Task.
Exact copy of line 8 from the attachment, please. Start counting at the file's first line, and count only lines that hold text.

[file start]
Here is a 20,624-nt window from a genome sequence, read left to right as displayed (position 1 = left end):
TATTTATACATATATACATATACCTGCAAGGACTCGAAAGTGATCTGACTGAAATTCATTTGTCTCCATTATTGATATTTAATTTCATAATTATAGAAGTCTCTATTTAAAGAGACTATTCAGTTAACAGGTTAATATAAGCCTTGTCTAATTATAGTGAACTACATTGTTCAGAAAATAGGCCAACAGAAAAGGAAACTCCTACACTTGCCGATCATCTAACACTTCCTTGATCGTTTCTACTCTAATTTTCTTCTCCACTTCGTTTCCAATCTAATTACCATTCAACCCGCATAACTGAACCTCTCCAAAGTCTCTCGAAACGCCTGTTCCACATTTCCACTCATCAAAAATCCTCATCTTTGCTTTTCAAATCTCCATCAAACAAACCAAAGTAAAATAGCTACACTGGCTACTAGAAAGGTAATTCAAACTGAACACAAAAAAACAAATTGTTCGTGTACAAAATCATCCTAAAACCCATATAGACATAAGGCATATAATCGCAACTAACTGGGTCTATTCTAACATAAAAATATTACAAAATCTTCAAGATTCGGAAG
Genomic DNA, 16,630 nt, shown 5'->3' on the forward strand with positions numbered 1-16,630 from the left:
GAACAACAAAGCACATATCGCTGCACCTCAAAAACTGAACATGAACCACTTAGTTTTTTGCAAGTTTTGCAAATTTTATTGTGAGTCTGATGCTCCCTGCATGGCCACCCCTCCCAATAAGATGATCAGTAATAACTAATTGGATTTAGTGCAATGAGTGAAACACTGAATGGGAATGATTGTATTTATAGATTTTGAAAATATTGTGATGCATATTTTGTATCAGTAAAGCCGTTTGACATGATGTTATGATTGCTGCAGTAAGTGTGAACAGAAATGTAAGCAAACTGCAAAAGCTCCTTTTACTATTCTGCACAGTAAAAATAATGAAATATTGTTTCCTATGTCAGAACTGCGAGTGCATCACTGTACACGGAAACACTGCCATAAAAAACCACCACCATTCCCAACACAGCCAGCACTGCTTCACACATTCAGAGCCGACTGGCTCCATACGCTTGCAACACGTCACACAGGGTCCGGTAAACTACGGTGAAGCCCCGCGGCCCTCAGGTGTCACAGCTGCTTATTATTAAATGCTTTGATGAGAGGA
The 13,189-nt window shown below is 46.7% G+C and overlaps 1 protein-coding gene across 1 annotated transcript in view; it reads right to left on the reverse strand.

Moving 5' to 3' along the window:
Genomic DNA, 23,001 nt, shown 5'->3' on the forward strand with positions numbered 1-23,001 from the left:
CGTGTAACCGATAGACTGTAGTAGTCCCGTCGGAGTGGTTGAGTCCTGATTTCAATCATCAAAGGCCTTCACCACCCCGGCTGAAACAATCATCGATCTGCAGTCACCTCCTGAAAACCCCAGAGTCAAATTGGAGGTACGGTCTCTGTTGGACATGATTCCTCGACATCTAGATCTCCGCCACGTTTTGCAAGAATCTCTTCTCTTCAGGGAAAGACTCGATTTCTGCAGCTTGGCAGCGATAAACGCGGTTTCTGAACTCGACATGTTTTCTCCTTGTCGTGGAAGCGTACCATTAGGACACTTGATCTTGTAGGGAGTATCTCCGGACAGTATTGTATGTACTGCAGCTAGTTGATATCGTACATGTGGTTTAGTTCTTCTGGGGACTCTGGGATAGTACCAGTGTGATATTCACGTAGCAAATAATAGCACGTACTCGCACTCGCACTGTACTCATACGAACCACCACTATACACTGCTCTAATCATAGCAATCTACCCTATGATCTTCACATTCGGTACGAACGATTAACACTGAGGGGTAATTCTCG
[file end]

CGTGTAACCGATAGACTGTAGTAGTCCCGTCGGAGTGGTTGAGTCCTGATTTCAATCATCAAAGGCCTTCACCACCCCGGCTGAAACAATCATCGATCTGCAGTCACCTCCTGAAAACCCCAGAGTCAAATTGGAGGTACGGTCTCTGTTGGACATGATTCCTCGACATCTAGATCTCCGCCACGTTTTGCAAGAATCTCTTCTCTTCAGGGAAAGACTCGATTTCTGCAGCTTGGCAGCGATAAACGCGGTTTCTGAACTCGACATGTTTTCTCCTTGTCGTGGAAGCGTACCATTAGGACACTTGATCTTGTAGGGAGTATCTCCGGACAGTATTGTATGTACTGCAGCTAGTTGATATCGTACATGTGGTTTAGTTCTTCTGGGGACTCTGGGATAGTACCAGTGTGATATTCACGTAGCAAATAATAGCACGTACTCGCACTCGCACTGTACTCATACGAACCACCACTATACACTGCTCTAATCATAGCAATCTACCCTATGATCTTCACATTCGGTACGAACGATTAACACTGAGGGGTAATTCTCG